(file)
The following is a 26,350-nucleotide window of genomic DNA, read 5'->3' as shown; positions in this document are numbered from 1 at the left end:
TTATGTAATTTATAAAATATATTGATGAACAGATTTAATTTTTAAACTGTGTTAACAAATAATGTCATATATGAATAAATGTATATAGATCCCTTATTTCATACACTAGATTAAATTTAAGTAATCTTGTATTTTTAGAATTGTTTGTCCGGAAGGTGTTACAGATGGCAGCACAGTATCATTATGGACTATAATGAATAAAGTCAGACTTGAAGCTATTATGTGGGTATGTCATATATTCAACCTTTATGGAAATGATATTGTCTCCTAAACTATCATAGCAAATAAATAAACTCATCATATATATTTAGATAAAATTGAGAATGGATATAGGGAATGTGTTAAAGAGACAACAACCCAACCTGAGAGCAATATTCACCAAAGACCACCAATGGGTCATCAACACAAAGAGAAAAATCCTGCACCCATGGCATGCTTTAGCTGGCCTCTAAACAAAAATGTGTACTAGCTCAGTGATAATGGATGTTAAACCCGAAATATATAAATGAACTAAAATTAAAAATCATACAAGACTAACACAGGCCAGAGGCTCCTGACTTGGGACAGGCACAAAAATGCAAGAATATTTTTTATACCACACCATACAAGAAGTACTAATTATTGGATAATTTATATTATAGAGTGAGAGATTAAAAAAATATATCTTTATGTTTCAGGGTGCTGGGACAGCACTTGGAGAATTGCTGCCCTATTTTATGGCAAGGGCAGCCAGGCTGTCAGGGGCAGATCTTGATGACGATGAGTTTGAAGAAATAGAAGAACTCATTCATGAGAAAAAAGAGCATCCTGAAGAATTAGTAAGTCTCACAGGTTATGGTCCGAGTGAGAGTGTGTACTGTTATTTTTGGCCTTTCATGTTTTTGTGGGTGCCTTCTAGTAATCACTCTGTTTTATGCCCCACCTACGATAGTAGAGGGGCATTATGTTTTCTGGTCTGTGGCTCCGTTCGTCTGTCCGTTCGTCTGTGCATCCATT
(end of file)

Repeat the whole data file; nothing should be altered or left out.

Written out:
The following is a 26,350-nucleotide window of genomic DNA, read 5'->3' as shown; positions in this document are numbered from 1 at the left end:
TTATGTAATTTATAAAATATATTGATGAACAGATTTAATTTTTAAACTGTGTTAACAAATAATGTCATATATGAATAAATGTATATAGATCCCTTATTTCATACACTAGATTAAATTTAAGTAATCTTGTATTTTTAGAATTGTTTGTCCGGAAGGTGTTACAGATGGCAGCACAGTATCATTATGGACTATAATGAATAAAGTCAGACTTGAAGCTATTATGTGGGTATGTCATATATTCAACCTTTATGGAAATGATATTGTCTCCTAAACTATCATAGCAAATAAATAAACTCATCATATATATTTAGATAAAATTGAGAATGGATATAGGGAATGTGTTAAAGAGACAACAACCCAACCTGAGAGCAATATTCACCAAAGACCACCAATGGGTCATCAACACAAAGAGAAAAATCCTGCACCCATGGCATGCTTTAGCTGGCCTCTAAACAAAAATGTGTACTAGCTCAGTGATAATGGATGTTAAACCCGAAATATATAAATGAACTAAAATTAAAAATCATACAAGACTAACACAGGCCAGAGGCTCCTGACTTGGGACAGGCACAAAAATGCAAGAATATTTTTTATACCACACCATACAAGAAGTACTAATTATTGGATAATTTATATTATAGAGTGAGAGATTAAAAAAATATATCTTTATGTTTCAGGGTGCTGGGACAGCACTTGGAGAATTGCTGCCCTATTTTATGGCAAGGGCAGCCAGGCTGTCAGGGGCAGATCTTGATGACGATGAGTTTGAAGAAATAGAAGAACTCATTCATGAGAAAAAAGAGCATCCTGAAGAATTAGTAAGTCTCACAGGTTATGGTCCGAGTGAGAGTGTGTACTGTTATTTTTGGCCTTTCATGTTTTTGTGGGTGCCTTCTAGTAATCACTCTGTTTTATGCCCCACCTACGATAGTAGAGGGGCATTATGTTTTCTGGTCTGTGGCTCCGTTCGTCTGTCCGTTCGTCTGTGCATCCATT